The Justice for Cyprus Co-ordinating Committee, Victoria
“All who sought a solution [to the Cyprus issue] sought it in vain. They sought it because they do not really want a solution. But there is a solution. And it is the Republic of Cyprus.”
After the Vice President of the Turkish Government Tuğrul Türkeş said, “We are watching Akinci with respect”, how can I hope for a solution? If Akinci and Turkey are on the same road, can there be hope for a solution? When has Turkey ever wanted a solution in Cyprus? To this day I have not seen any evidence. Even those who say that Turkey said “yes” to the Annan Plan cannot say that she wants a solution. Because that too was a game. Turkey dared to say “yes” only when she was sure that the overwhelming majority of Greek Cypriots would vote “no” to that plan. Moreover, even if that plan had been accepted, there was no guarantee that it would have been realised. Turkey, who does not respect international law and agreements, would certainly have found a way to wriggle out of it. And the Greek Cypriots would have lost the Republic of Cyprus, which would have been dissolved. That was the real target.
Whoever says that Turkey wants a solution is lying. Do not believe it, even if Akinci says it. There may well be a solution in Turkey’s mind, but it is no different from the solution once desired by Rauf Denktash. Turkey constantly talks about give and take, but she constantly wants to take without giving. She will give a small piece of the conquered territories and will take the State. And she considers this a great concession. She will never forgo the guarantees. And it is true that she is being supported by the USA and Europe in this. It is not Greece which sabotages the negotiations, it is Turkey. All those who, with regard to this issue, put Greece and Turkey in the same basket are wrong. Turkey and not Greece is the occupying power in Cyprus and has been for 42 years.
Look at this latest information. In the five-party conference [in January 2017] Tayyip Erdoğan will be participating on behalf of Turkey. Just think. The duo Erdoğan-Akinci. Who will pull whose ear? Who will scold who? If this duo is together, how can I have hopes for a solution?
And behold, another fresh piece of news. The Greek Defence Minister Panos Kammenos dropped a bombshell. “Erdogan is a tyrannical dictator,” he said. Is he lying? Is there anyone who can claim that this is a lie? If he is not a tyrant, then what is he?—the man who nurtured the lunatics of Islamic State in Syria and Iraq; caused the death of 600,000 people in Syria alone; turned into refugees four million people; flattened the Kurdish cities in southeast Turkey and killed at least one thousand people; threw in jail all of the honourable intellectuals that existed in his country and even sent to prison elected MPs? Some among us who are supporters of a solution and of peace may be angry with Kammenos. They may say that he is “dynamiting the summit conference”. But they can never say that he is telling lies. If only EU officials would say what Kammenos said, very loudly. If only we could say it too. At least, we would be then be making a tiny contribution to the salvation of the oppressed people of Turkey.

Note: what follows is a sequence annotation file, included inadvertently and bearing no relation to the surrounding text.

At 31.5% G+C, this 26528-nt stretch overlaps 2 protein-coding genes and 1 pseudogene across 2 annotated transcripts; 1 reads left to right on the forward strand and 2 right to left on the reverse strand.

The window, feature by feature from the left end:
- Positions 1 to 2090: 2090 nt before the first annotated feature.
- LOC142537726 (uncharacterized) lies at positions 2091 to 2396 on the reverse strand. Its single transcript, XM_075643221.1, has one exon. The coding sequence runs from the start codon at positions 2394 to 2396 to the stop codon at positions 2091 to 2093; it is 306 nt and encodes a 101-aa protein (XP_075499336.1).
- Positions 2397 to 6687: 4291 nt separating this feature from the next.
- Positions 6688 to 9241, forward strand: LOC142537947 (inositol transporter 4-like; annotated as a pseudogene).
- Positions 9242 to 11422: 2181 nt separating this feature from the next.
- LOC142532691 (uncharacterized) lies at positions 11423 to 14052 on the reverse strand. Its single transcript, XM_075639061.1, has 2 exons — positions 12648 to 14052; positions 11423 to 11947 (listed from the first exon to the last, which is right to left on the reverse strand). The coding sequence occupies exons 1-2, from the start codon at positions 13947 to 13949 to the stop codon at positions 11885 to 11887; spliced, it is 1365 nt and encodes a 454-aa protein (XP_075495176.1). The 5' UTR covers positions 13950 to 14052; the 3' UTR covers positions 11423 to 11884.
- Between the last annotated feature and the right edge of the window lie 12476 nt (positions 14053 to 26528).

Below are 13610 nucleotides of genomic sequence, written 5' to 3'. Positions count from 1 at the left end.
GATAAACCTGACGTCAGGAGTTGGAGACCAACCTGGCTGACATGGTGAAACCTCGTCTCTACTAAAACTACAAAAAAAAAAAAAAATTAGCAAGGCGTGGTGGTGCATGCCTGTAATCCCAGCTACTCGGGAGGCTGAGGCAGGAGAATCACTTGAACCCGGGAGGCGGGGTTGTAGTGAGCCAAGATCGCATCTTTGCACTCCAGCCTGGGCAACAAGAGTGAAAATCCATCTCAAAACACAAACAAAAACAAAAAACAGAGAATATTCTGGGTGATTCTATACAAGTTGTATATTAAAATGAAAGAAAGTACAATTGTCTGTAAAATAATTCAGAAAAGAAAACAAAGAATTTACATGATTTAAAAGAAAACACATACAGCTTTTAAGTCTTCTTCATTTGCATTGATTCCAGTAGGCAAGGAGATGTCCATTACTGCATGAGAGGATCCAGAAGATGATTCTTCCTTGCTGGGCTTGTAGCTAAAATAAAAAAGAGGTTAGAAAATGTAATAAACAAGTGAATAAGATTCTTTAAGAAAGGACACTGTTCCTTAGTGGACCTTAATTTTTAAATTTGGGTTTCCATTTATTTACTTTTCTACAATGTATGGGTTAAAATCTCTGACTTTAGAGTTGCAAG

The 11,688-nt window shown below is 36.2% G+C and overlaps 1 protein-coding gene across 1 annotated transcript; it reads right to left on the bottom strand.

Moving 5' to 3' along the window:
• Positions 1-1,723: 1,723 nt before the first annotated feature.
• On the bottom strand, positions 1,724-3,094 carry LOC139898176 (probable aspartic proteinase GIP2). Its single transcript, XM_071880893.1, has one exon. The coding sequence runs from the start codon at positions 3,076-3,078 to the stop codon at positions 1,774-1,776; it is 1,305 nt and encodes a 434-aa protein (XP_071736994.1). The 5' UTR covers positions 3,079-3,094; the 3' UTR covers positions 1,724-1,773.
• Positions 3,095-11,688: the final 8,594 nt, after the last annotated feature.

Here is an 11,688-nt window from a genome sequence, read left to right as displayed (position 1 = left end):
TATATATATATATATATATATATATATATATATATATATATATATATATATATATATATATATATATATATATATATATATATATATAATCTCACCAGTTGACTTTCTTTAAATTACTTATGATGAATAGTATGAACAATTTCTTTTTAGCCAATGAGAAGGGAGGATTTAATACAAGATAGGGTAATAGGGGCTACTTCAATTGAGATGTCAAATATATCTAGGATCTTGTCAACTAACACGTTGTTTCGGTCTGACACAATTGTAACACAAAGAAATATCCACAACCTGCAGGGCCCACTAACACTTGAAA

I hope for nothing from the January negotiations, nor from the summit conference. Despite all his optimism, the worthy Turkish Cypriot scientist Vamık Volkan, who was a candidate for the Nobel Prize, has also lost hope. “I think the predominant likelihood is that there will be no agreement,” he says. It is true that he said it in a roundabout way, when he could have just said, “I don’t believe there will be an agreement.” It doesn’t matter. Academic language is different. It is obvious that Turkey does not want a solution just by the fact that she does not want the Turkish Cypriots to return to the existing Republic of Cyprus. Why? The Zurich-London Treaties still exist, and Turkey is still a guarantor under those agreements. As long as these agreements are not dissolved she remains a guarantor. Her role as a guarantor power falls into question only in relation to the establishment of a new state. If there is no question of establishing a new state, her role as a guarantor power cannot so easily be made a matter for discussion. Despite this, she still does not want the Republic of Cyprus and is pushing for a new state, because she does not want to lose the lands she usurped—she wants to keep both the lands she conquered and the rights of a guarantor in the new state.
All who sought a solution [to the Cyprus issue] sought it in vain. They sought it because they do not really want a solution. But there is a solution. And it is the Republic of Cyprus.
Translated by Pavlos Andronikos
Sener Levent is a journalist who publishes and edits the daily Turkish Cypriot newspaper Afrika. He also has a regular column in the Greek-language newspaper Politis, which presents Levent’s articles from Afrika in Greek translation.